, October 2010
Nowadays the British pride themselves on their ability to arrange great state occasions but that was not always the case. The coronation of George III in 1727 was marred by the existence of two running orders, and in particular some confusion as to the order in which the Anthems would be sung. In addition the performers were placed in two specially erected galleries separated by the altar which made coordination difficult. Despite this the anthems, especially Zadok the Priest, became popular and no Handelian’s library is complete without at least one recording of them.
The original performance was said to be by “40 Voices, and about 160 violins, Trumpets, hautboys, Kettle-drums, and Bass’s proportionable”. I am not aware of any recordings which have attempted to emulate this, in particular the proportion of singers to orchestra, although there are several which use period instruments and male voices; it is, by the way, arguable that some women did sing at the original performance due to a shortage of boys in the Chapel Royal at that date. The present performances use modern instruments and a mixed voice choir. The number of performers is not given but the orchestra in particular does not sound to be anywhere near the size of that used at the original performance. Nonetheless what it lacks in numbers it makes up for in the sheer splendour of its sound and in the buoyancy of the rhythms. This is typical of the style of the Academy at that date, and even an enthusiast for period performance must admit that these performances do capture the scale, energy and imagination of these works to perfection. It is extraordinary to realise just how much expectations as to choral and solo singing have changed in the last twenty-five years but it would be hard to equal the panache and delicacy—as required—of this recording. The soloists do not have much to do but do it well. The only oddity is the very subdued playing of the whole of the introduction to Zadok the Priest but this does serve to emphasise the impact of the choir’s entry. The disc is completed with three short excerpts from “Judas Maccabaeus” which are enjoyable but make limited impact out of their original context.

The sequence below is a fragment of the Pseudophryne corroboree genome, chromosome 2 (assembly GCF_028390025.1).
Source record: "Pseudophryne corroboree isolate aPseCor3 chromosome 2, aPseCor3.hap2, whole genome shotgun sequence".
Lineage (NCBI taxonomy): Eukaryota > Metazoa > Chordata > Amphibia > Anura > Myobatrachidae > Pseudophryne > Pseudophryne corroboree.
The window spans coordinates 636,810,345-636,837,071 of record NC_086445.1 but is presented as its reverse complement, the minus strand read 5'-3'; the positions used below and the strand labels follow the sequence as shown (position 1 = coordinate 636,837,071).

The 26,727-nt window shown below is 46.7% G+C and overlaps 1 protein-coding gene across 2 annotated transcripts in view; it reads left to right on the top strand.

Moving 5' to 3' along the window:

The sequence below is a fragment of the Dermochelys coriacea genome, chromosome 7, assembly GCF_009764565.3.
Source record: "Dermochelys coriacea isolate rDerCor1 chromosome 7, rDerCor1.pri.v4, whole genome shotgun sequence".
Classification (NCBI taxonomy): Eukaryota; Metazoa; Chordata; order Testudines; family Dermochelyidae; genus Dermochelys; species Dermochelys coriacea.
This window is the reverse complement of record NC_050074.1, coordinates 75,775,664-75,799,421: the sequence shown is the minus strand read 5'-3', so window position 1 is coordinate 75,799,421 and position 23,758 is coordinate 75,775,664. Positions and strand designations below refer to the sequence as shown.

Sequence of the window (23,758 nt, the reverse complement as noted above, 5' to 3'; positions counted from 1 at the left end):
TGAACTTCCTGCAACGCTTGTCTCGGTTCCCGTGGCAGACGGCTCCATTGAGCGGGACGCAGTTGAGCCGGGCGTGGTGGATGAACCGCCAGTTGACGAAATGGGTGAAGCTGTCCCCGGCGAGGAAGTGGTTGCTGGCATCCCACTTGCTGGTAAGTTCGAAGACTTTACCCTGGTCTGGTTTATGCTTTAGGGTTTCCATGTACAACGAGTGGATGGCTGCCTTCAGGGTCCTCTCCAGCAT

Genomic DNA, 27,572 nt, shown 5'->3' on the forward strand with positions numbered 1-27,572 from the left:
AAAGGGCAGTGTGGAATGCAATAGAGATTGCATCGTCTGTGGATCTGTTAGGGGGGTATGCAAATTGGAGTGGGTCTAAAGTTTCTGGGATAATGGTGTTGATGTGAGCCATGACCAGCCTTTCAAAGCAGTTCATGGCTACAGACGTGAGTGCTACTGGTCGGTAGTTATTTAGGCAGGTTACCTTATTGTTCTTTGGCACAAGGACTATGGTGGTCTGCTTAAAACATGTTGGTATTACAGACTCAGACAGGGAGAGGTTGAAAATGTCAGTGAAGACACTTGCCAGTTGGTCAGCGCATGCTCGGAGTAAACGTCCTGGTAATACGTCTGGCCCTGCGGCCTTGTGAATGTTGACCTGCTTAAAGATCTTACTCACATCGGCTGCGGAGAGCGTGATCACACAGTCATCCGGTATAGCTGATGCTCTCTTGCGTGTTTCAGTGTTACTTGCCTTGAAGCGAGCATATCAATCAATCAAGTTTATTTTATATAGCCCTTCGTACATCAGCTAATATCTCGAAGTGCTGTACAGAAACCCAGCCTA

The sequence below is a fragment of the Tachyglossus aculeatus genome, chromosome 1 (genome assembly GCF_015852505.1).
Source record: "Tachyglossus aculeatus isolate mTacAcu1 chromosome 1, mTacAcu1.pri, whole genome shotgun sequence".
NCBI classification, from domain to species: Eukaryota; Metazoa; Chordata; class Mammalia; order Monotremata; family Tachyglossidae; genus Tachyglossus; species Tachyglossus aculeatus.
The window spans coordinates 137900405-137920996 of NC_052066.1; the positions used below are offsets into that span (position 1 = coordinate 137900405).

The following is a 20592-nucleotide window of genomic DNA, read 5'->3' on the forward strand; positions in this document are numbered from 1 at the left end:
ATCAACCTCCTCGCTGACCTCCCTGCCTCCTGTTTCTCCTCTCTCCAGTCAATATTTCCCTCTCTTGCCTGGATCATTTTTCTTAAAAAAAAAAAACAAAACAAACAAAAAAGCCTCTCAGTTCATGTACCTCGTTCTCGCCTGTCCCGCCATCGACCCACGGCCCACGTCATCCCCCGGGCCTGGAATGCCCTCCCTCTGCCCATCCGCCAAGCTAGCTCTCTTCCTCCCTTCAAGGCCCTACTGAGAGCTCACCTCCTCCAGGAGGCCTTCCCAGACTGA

All in all this is a very desirable reissue whose only fault is its very short length. The cover states that the total time is 60:00 but in fact it is just under 45 minutes. Personally I would regard this as a case where high quality outweighs small quantity but given the number of Academy recordings from this period that are currently unavailable it is a pity that more could not have been offered. I would nonetheless urge you to ignore this point and instead concentrate on the quality of the music and performances on offer here.